Changes in cardiac output, heart rate, dorsal aortic blood pressure and coeliac artery blood flow were measured in unrestrained rainbow trout, Oncorhynchus mykiss, following injections of the elasmobranch tachykinins scyliorhinin I and II. The resistance in the coeliac vascular bed and the total systemic vasculature were calculated from blood pressure and flow. In addition, isolated tails were perfused to investigate the effect of the peptides on the somatic vasculature. Scyliorhinin I (SCY I) produced a biphasic change in the coeliac vascular resistance: an initial decrease was followed by an increase. The decrease in coeliac vascular resistance was accompanied by a decrease in the total systemic vascular resistance, leading to an increased cardiac output. The ensuing increase in coeliac vascular resistance caused a slight increase in blood pressure. In the perfused tail, SCY I produced a marked increase in the somatic vascular resistance. Scyliorhinin II (SCY II) decreased the systemic vascular resistance, causing an increase in cardiac output. SCY II also caused a late increase in the coeliac vascular resistance, which led to hypertension and bradycardia. In vitro, SCY II produced a biphasic response in which an initial decrease in the somatic resistance was followed by a larger increase. The results demonstrate that exogenous SCY I and II are vasoactive peptides that act by different mechanisms in the rainbow trout cardiovascular system. Their actions also differ from the actions of substance P previously observed in the cod, Gadus morhua, and possibly involve a neural reflex.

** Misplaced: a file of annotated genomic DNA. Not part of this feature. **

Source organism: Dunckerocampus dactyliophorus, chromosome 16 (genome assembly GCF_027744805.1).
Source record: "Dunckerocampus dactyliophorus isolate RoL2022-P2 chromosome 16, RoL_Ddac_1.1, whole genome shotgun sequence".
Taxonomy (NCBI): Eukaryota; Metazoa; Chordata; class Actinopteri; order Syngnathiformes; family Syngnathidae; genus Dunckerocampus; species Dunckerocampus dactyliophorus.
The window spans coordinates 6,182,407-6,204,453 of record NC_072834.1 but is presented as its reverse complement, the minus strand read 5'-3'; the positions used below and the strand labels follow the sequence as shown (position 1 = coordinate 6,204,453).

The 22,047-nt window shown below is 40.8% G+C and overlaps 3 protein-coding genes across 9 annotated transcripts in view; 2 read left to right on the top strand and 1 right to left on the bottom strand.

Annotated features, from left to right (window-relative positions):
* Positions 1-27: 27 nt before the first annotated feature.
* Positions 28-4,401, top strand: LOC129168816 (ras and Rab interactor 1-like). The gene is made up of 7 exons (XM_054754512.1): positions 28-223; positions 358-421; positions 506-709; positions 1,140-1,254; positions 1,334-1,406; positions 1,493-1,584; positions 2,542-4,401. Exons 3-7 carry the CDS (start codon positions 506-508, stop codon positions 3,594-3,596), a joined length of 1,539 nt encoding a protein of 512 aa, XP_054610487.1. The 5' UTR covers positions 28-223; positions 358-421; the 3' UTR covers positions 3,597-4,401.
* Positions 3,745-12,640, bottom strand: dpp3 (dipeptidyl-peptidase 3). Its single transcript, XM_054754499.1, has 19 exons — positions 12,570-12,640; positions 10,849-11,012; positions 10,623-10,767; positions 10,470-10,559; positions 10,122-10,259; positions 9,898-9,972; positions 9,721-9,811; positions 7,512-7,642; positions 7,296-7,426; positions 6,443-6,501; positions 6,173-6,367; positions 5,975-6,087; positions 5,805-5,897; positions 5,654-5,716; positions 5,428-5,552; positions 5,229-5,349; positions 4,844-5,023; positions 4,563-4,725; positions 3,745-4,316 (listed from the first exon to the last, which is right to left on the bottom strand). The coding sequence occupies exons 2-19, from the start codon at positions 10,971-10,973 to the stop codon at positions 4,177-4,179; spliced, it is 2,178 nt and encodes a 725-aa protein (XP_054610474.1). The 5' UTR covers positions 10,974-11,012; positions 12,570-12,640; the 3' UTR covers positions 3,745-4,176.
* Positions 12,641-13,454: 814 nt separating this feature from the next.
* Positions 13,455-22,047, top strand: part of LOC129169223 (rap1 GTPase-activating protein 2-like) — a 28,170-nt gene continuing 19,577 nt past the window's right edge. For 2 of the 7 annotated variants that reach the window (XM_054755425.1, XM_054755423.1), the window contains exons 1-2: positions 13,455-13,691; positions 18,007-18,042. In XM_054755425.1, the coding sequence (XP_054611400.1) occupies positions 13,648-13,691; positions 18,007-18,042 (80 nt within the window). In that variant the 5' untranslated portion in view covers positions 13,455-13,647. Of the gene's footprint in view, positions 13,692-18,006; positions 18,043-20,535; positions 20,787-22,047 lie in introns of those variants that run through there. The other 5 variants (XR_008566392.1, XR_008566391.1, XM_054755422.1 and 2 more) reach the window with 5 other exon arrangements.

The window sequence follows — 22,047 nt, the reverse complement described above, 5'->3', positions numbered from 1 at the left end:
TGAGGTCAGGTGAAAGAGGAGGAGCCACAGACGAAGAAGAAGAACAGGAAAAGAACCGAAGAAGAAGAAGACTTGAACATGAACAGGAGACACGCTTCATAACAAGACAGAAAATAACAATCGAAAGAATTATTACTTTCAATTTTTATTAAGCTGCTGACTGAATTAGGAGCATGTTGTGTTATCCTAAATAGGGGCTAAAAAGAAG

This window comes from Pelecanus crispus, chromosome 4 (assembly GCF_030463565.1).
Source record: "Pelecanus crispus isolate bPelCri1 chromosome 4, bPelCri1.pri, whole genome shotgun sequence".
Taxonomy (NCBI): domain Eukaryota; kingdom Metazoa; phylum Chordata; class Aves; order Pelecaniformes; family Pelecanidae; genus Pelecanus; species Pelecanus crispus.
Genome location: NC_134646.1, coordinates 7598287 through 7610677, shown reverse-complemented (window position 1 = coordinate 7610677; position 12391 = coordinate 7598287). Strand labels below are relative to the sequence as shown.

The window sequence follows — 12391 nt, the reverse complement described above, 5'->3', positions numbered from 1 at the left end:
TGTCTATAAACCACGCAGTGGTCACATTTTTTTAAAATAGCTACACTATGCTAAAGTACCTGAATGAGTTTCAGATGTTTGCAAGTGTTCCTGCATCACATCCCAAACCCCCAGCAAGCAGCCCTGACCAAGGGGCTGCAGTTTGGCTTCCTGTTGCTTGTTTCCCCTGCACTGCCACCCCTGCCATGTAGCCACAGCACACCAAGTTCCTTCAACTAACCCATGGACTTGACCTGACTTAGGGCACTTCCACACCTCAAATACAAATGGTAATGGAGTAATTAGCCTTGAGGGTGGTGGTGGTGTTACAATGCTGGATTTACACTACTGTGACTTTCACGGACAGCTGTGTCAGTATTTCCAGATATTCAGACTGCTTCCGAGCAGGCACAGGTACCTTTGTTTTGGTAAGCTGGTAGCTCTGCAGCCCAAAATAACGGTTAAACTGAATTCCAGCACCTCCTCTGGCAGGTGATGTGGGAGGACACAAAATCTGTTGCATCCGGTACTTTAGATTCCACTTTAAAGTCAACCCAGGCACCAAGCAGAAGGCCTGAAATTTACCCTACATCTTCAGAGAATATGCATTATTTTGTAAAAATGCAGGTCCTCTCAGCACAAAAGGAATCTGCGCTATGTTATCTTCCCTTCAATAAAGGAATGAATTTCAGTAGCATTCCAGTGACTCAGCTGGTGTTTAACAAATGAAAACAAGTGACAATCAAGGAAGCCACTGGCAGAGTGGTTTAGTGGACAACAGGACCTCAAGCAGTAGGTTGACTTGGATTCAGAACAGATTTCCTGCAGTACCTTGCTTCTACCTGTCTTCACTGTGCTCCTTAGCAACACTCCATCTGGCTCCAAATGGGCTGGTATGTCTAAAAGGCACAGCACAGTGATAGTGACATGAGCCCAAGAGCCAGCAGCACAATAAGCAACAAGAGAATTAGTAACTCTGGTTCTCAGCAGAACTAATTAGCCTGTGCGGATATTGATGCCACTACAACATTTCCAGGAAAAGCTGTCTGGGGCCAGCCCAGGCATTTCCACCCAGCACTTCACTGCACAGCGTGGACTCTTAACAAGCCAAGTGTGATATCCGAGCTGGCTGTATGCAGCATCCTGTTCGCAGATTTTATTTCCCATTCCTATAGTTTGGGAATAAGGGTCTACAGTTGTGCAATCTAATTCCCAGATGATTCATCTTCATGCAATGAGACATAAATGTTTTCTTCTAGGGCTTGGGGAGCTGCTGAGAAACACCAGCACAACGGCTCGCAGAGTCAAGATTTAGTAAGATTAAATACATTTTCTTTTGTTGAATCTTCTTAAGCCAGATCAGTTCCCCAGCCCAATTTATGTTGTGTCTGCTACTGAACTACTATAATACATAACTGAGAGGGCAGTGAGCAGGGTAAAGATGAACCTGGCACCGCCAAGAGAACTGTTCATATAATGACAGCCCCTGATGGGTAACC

This content is only available via PDF.